2. Shali Mosque
The Old Mosque in Shali was built in the 13th century, making it the oldest monument in Shali. It’s the oldest mosque in the world, built with kershif.
Look out for the unique chimney-shaped minaret and the ancient builders’ handprints on the walls!
Amazingly, the Old Mosque is the only building in Shali still in regular use today.
3. The Temple of the Oracle of Amun
Another must-visit place in Siwa is the 26th dynasty (663-525 BC) Temple of the Oracle, northwest of the ruined village of Aghurmi. Dedicated to the God Amun, legend tells that Alexander the Great was told he was the legitimate Pharaoh of Egypt at this temple.
Rulers from across the Eastern Mediterranean region revered The Oracle highly, and they came to seek its advice; others feared it and sent their armies to destroy it.
Open daily from 09:00 to 17:00; it’s just 30 EGP to visit.
4. Go on a Great Sand Sea Safari
One of the highlights of any trip to Siwa is a 4×4 sand safari, where you will “surf” along towering golden-hued dunes with a professional guide. You can go for a simple day trip or (much, much better) go for a few days.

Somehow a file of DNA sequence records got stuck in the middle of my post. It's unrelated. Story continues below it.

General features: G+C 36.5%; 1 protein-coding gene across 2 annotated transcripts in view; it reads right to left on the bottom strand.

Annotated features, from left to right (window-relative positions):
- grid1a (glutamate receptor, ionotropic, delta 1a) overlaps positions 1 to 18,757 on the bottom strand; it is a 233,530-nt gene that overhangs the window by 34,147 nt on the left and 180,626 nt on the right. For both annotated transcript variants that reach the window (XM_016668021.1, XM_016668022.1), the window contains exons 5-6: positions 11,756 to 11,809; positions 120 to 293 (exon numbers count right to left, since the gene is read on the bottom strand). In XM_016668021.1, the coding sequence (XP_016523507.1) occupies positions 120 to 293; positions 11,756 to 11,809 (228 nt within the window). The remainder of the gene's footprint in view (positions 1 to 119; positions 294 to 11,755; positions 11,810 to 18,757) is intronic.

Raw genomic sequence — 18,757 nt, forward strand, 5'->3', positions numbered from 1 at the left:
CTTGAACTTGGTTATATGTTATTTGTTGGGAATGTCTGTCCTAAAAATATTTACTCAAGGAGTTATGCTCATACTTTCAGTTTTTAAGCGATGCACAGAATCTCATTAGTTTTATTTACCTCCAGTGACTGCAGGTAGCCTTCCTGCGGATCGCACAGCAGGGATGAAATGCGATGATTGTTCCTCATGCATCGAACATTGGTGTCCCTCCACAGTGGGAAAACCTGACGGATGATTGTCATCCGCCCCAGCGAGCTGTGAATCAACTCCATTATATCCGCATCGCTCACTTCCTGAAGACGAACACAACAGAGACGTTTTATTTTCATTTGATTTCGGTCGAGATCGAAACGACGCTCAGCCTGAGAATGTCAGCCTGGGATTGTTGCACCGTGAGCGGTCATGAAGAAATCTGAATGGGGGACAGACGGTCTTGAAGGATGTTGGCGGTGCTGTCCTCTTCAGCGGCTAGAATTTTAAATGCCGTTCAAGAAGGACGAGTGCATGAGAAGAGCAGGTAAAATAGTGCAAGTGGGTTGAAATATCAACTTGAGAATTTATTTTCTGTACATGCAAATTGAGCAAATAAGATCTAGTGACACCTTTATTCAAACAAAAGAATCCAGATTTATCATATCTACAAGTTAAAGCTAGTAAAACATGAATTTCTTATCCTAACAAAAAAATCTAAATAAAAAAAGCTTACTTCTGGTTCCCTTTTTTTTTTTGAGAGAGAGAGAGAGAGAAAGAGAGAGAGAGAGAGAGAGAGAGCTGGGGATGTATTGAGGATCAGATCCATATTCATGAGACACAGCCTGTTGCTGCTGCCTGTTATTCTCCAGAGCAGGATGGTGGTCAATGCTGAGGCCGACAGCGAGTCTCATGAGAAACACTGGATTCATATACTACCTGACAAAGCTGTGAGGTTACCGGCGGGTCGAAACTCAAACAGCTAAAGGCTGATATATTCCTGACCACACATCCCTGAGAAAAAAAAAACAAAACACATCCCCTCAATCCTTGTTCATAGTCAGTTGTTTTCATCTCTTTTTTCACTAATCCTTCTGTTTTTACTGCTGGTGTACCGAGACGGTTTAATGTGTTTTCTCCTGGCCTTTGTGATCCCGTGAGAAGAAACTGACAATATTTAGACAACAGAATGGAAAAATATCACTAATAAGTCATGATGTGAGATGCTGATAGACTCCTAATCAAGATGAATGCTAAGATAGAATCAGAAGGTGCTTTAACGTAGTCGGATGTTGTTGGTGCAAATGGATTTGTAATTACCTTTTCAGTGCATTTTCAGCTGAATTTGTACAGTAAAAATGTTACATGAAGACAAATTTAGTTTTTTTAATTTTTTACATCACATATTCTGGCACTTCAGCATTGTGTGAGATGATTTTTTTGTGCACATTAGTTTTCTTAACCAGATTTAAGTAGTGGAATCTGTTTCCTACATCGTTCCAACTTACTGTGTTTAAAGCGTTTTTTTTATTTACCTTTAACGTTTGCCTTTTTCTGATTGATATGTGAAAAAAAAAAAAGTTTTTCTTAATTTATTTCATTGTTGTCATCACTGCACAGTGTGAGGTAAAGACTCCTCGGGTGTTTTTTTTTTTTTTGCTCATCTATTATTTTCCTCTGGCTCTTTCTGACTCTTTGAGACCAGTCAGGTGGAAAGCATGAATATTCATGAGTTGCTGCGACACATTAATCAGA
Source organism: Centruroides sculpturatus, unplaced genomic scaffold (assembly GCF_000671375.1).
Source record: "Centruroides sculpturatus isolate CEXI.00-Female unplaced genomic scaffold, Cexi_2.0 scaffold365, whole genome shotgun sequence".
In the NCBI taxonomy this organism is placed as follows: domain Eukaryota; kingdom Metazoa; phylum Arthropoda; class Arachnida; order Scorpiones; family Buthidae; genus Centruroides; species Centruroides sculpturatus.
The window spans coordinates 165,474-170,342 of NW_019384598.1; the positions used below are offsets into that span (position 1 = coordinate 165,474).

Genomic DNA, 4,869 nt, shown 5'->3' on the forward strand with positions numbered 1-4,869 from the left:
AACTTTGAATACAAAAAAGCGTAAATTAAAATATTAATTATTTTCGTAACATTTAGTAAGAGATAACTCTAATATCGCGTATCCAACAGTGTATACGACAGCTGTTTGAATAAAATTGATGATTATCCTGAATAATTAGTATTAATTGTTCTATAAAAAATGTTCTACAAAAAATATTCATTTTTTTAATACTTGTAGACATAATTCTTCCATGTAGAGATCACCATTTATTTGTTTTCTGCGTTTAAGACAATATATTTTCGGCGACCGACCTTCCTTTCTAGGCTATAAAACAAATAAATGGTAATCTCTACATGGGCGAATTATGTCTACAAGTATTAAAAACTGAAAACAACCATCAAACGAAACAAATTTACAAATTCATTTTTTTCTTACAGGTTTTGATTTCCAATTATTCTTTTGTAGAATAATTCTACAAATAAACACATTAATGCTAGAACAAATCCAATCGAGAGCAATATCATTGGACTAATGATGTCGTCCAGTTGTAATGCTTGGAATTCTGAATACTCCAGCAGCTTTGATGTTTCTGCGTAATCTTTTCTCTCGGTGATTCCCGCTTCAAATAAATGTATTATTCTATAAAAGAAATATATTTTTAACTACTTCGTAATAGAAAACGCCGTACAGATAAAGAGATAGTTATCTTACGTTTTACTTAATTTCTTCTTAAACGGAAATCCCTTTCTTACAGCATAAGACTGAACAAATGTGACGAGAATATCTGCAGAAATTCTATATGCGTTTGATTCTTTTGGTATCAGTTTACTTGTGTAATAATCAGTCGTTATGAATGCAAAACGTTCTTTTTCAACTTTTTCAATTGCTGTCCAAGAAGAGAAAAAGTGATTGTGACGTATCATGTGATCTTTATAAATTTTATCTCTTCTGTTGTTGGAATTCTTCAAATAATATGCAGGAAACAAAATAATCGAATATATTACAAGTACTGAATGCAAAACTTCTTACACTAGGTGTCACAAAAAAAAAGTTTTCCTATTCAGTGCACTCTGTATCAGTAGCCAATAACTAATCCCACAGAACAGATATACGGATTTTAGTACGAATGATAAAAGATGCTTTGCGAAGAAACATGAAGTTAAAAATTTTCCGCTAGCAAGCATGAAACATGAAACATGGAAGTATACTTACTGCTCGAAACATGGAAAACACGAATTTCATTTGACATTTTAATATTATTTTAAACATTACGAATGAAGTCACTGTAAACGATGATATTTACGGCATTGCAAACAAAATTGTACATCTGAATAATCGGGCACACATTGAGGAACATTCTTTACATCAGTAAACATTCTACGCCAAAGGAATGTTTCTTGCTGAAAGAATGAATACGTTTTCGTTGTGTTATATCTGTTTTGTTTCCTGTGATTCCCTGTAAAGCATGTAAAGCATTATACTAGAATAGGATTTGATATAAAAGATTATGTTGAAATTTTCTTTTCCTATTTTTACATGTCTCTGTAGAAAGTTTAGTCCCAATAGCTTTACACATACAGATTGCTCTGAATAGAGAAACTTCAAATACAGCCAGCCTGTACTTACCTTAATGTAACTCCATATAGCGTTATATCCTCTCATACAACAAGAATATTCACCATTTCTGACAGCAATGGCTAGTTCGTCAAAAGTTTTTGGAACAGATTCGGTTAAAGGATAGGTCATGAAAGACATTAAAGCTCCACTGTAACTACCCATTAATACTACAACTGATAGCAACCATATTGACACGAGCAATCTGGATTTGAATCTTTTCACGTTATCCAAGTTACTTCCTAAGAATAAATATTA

Wash the day’s dust off in Bir
Friendly, safe guides organise everything for you and take the time to show you ancient Roman tombs, sites from the time of the Pharaohs, plus fossils and rocky coral reefs from the Cambrian era.
Ask to visit Lake Shiaata, 60km from Siwa, where you’ll be dazzled by the flamboyance of flamingos (what a great collective noun!) living there.
5. Camp Beneath the Milky Way
On an overnight trip into the desert, you can try a traditional Berber meal around a campfire, sleep under the stars, look up at the Milky Way, and enjoy a magical sunrise.
I don’t think I’ve ever seen a sky so dark or stars so bright as they were in the Western Desert at Siwa!
6. Bathe in Cleopatra’s Pool (Ein Guba)